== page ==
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Rural Health Information Hub

First Day Forward

  • Need: Enhanced support for people with substance use disorders leaving jail and reentering communities in rural northeastern Kentucky.
  • Intervention: A reentry program that uses peer support specialists to teach cognitive life skills, obtain essential identification documents, and help people create and follow personalized case plans before and after their release.
  • Results: More than 420 people have been served by First Day Forward, with recidivism rates significantly lower among people who successfully completed the program.


To help people with substance use disorder (SUD) more easily navigate the transition from jail back into their home communities, the Northeast Kentucky Substance Use Response Coalition created First Day Forward (FDF), a reentry program serving seven rural counties, and one non-rural county, in northeastern Kentucky. FDF uses peer support specialists to teach cognitive life skills and to help people build and follow personalized case plans before and after their release.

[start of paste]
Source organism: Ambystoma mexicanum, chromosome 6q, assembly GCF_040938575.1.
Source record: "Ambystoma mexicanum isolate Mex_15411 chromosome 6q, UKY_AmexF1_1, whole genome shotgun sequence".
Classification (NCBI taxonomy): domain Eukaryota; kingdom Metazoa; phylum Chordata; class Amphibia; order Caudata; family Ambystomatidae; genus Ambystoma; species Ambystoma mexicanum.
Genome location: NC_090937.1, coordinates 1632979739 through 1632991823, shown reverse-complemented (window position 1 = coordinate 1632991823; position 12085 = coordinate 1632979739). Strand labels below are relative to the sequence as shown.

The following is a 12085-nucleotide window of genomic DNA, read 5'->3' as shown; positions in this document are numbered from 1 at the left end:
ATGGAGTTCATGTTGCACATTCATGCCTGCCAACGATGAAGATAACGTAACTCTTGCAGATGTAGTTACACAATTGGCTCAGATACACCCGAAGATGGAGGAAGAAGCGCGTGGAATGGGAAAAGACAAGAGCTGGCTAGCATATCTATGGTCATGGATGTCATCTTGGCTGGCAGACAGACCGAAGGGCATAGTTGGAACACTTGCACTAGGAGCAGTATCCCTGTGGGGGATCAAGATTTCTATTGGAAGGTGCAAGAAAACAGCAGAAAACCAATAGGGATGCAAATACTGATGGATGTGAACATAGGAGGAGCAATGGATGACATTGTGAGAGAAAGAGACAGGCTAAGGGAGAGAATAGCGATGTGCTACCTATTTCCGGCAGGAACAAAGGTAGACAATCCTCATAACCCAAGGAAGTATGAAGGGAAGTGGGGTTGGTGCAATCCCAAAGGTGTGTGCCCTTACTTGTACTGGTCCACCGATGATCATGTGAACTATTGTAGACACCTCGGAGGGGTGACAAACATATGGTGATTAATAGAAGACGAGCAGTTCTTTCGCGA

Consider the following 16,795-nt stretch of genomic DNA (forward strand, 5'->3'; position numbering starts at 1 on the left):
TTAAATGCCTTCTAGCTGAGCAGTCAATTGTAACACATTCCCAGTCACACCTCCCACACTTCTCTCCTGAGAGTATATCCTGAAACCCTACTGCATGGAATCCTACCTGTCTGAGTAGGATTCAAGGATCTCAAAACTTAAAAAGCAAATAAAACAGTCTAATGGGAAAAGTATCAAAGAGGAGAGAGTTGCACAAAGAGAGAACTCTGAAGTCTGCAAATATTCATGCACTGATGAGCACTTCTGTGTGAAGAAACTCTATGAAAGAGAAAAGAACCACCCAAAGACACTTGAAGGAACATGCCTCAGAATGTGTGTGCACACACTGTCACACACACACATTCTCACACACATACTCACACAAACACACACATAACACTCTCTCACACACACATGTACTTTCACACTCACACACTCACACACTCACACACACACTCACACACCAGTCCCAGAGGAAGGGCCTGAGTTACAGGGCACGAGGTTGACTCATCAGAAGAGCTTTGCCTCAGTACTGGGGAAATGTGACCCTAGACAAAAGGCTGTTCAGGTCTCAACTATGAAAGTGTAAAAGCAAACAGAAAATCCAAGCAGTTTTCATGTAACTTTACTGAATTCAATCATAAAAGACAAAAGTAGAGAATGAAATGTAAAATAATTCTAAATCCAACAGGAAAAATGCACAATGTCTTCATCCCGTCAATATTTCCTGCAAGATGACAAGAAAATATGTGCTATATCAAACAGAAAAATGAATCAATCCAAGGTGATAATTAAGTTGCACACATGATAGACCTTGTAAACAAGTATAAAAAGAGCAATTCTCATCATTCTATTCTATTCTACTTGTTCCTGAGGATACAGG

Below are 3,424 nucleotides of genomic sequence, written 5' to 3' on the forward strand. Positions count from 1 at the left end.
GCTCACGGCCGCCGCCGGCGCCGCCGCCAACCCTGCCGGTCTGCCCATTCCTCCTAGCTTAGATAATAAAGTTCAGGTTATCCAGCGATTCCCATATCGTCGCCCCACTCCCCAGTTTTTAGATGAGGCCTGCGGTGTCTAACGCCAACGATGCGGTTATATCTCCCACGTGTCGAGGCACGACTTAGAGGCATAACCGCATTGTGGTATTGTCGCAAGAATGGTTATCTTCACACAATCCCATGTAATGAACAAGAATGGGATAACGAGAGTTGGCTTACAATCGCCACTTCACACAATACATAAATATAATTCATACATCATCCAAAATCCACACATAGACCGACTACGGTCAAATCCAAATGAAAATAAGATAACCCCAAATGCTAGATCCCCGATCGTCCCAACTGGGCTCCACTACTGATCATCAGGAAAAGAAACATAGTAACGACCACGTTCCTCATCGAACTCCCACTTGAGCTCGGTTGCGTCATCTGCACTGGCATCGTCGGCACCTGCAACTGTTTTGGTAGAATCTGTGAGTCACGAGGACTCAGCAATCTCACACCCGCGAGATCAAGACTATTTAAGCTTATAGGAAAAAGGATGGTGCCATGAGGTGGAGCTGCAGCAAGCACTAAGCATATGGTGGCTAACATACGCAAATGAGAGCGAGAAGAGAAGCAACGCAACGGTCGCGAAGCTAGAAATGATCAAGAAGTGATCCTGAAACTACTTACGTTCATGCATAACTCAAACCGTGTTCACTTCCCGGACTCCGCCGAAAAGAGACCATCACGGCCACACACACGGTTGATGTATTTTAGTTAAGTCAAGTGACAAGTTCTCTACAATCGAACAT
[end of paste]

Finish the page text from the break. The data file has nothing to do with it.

First Day Forward Specialist

FDF was established through a Health Resources and Services Administration (HRSA) Rural Communities Opioid Response Program (RCORP) Implementation II grant and has been continued through RCORP Implementation III and Implementation IV grants. The program was first implemented in Clark County in 2020, followed by Mason and Montgomery Counties in 2021, Powell County in 2022, and Rowan County in 2024. Implementation IV also began in Carter County in 2022. In addition to the counties funded through HRSA RCORP Implementation grants, the coalition also launched First Day Forward in Boyd and Greenup Counties with funding from the Pallottine Foundation of Huntington.

Services offered